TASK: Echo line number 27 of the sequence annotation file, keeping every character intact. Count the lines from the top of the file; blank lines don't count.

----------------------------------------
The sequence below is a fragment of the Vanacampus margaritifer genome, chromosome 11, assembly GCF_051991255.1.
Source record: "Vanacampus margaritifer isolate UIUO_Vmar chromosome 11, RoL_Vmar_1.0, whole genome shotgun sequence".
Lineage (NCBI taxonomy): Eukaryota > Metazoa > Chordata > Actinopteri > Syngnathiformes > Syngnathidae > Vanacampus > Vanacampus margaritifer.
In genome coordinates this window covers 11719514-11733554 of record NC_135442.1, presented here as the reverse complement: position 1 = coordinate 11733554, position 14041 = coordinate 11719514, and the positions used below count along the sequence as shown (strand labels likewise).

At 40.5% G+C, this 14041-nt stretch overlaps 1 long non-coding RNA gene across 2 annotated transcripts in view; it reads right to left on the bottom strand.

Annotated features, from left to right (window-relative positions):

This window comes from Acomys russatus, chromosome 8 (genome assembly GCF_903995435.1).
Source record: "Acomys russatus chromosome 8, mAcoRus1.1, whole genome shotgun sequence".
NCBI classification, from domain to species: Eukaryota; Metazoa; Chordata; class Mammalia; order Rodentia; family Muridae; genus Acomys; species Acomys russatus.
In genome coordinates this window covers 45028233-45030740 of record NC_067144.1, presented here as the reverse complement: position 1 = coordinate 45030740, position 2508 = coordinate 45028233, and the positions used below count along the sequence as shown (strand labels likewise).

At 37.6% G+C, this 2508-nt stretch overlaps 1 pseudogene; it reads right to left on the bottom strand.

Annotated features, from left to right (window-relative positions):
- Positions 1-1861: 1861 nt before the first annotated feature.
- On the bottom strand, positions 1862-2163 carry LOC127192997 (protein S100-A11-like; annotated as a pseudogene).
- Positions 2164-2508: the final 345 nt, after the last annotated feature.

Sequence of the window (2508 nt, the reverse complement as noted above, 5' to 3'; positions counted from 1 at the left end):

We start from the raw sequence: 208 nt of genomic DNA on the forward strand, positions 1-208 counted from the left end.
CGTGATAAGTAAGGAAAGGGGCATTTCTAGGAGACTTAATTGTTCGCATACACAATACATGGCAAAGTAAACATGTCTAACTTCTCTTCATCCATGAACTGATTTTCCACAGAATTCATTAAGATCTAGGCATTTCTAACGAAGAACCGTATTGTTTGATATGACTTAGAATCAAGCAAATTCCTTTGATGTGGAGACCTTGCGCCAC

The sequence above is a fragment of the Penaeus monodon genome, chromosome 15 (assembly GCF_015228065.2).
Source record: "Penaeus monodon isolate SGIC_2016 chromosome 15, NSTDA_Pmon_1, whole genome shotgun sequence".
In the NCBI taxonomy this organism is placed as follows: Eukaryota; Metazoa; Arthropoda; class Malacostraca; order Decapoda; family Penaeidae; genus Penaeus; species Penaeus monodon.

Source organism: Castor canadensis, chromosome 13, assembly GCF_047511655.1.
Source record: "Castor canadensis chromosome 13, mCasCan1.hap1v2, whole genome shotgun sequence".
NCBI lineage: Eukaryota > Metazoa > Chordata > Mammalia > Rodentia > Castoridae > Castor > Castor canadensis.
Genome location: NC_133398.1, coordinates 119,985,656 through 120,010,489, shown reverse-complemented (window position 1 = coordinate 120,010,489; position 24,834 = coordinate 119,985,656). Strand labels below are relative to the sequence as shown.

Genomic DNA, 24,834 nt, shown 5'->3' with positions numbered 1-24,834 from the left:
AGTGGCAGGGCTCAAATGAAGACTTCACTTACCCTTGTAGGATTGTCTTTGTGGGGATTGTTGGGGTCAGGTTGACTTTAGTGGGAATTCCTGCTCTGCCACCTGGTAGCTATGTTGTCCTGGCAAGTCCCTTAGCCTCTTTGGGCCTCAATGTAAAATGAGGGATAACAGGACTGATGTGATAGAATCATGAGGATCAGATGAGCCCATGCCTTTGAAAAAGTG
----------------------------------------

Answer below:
AGTGGCAGGGCTCAAATGAAGACTTCACTTACCCTTGTAGGATTGTCTTTGTGGGGATTGTTGGGGTCAGGTTGACTTTAGTGGGAATTCCTGCTCTGCCACCTGGTAGCTATGTTGTCCTGGCAAGTCCCTTAGCCTCTTTGGGCCTCAATGTAAAATGAGGGATAACAGGACTGATGTGATAGAATCATGAGGATCAGATGAGCCCATGCCTTTGAAAAAGTG